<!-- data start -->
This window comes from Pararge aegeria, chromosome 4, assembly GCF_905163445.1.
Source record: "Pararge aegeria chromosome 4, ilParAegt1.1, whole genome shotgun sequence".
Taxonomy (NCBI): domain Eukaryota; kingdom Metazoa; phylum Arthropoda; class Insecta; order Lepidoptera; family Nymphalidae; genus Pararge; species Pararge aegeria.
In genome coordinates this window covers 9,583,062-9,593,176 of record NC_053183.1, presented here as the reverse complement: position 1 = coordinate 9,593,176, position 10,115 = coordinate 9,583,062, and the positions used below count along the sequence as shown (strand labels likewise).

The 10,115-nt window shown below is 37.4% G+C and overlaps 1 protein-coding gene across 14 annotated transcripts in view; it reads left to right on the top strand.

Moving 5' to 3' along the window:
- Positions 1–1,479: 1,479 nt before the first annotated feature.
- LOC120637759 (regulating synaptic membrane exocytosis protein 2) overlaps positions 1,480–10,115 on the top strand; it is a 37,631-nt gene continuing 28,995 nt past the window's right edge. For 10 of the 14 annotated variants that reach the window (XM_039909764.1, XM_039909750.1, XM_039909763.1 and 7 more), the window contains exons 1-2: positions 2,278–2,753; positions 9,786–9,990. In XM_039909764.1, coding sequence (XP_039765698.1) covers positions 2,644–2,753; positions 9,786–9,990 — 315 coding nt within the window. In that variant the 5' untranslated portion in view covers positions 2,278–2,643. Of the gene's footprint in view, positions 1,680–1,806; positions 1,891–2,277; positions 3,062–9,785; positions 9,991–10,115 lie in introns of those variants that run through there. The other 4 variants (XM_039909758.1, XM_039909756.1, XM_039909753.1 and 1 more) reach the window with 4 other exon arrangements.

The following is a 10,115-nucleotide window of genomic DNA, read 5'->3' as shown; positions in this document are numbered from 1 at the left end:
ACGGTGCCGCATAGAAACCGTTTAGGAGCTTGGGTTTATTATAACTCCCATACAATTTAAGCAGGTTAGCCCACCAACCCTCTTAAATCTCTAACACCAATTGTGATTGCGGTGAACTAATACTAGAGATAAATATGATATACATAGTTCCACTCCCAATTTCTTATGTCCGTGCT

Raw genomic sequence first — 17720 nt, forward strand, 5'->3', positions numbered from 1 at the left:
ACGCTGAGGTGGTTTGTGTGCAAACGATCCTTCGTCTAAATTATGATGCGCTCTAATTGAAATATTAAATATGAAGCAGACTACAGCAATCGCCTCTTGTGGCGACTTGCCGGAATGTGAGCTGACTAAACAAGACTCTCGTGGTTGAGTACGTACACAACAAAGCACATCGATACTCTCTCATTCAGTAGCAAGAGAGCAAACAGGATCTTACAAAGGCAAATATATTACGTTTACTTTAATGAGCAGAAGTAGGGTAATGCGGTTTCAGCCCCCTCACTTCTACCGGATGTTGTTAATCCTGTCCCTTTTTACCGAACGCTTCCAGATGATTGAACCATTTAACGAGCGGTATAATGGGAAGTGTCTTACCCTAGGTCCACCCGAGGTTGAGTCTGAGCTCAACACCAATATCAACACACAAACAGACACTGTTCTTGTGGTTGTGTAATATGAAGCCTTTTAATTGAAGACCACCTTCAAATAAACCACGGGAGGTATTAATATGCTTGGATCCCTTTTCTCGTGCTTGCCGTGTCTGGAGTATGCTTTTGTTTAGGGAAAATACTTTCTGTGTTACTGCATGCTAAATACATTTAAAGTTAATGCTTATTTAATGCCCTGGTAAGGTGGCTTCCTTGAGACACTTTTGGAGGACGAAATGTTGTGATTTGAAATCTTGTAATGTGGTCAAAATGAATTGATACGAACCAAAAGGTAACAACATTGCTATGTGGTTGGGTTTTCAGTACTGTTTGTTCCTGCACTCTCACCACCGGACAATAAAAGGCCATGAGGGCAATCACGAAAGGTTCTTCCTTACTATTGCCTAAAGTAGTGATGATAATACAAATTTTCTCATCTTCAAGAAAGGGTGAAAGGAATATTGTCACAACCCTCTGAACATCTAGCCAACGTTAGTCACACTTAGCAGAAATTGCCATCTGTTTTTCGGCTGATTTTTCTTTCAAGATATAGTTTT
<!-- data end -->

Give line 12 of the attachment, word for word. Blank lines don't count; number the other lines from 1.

ACGCTGAGGTGGTTTGTGTGCAAACGATCCTTCGTCTAAATTATGATGCGCTCTAATTGAAATATTAAATATGAAGCAGACTACAGCAATCGCCTCTTGTGGCGACTTGCCGGAATGTGAGCTGACTAAACAAGACTCTCGTGGTTGAGTACGTACACAACAAAGCACATCGATACTCTCTCATTCAGTAGCAAGAGAGCAAACAGGATCTTACAAAGGCAAATATATTACGTTTACTTTAATGAGCAGAAGTAGGGTAATGCGGTTTCAGCCCCCTCACTTCTACCGGATGTTGTTAATCCTGTCCCTTTTTACCGAACGCTTCCAGATGATTGAACCATTTAACGAGCGGTATAATGGGAAGTGTCTTACCCTAGGTCCACCCGAGGTTGAGTCTGAGCTCAACACCAATATCAACACACAAACAGACACTGTTCTTGTGGTTGTGTAATATGAAGCCTTTTAATTGAAGACCACCTTCAAATAAACCACGGGAGGTATTAATATGCTTGGATCCCTTTTCTCGTGCTTGCCGTGTCTGGAGTATGCTTTTGTTTAGGGAAAATACTTTCTGTGTTACTGCATGCTAAATACATTTAAAGTTAATGCTTATTTAATGCCCTGGTAAGGTGGCTTCCTTGAGACACTTTTGGAGGACGAAATGTTGTGATTTGAAATCTTGTAATGTGGTCAAAATGAATTGATACGAACCAAAAGGTAACAACATTGCTATGTGGTTGGGTTTTCAGTACTGTTTGTTCCTGCACTCTCACCACCGGACAATAAAAGGCCATGAGGGCAATCACGAAAGGTTCTTCCTTACTATTGCCTAAAGTAGTGATGATAATACAAATTTTCTCATCTTCAAGAAAGGGTGAAAGGAATATTGTCACAACCCTCTGAACATCTAGCCAACGTTAGTCACACTTAGCAGAAATTGCCATCTGTTTTTCGGCTGATTTTTCTTTCAAGATATAGTTTT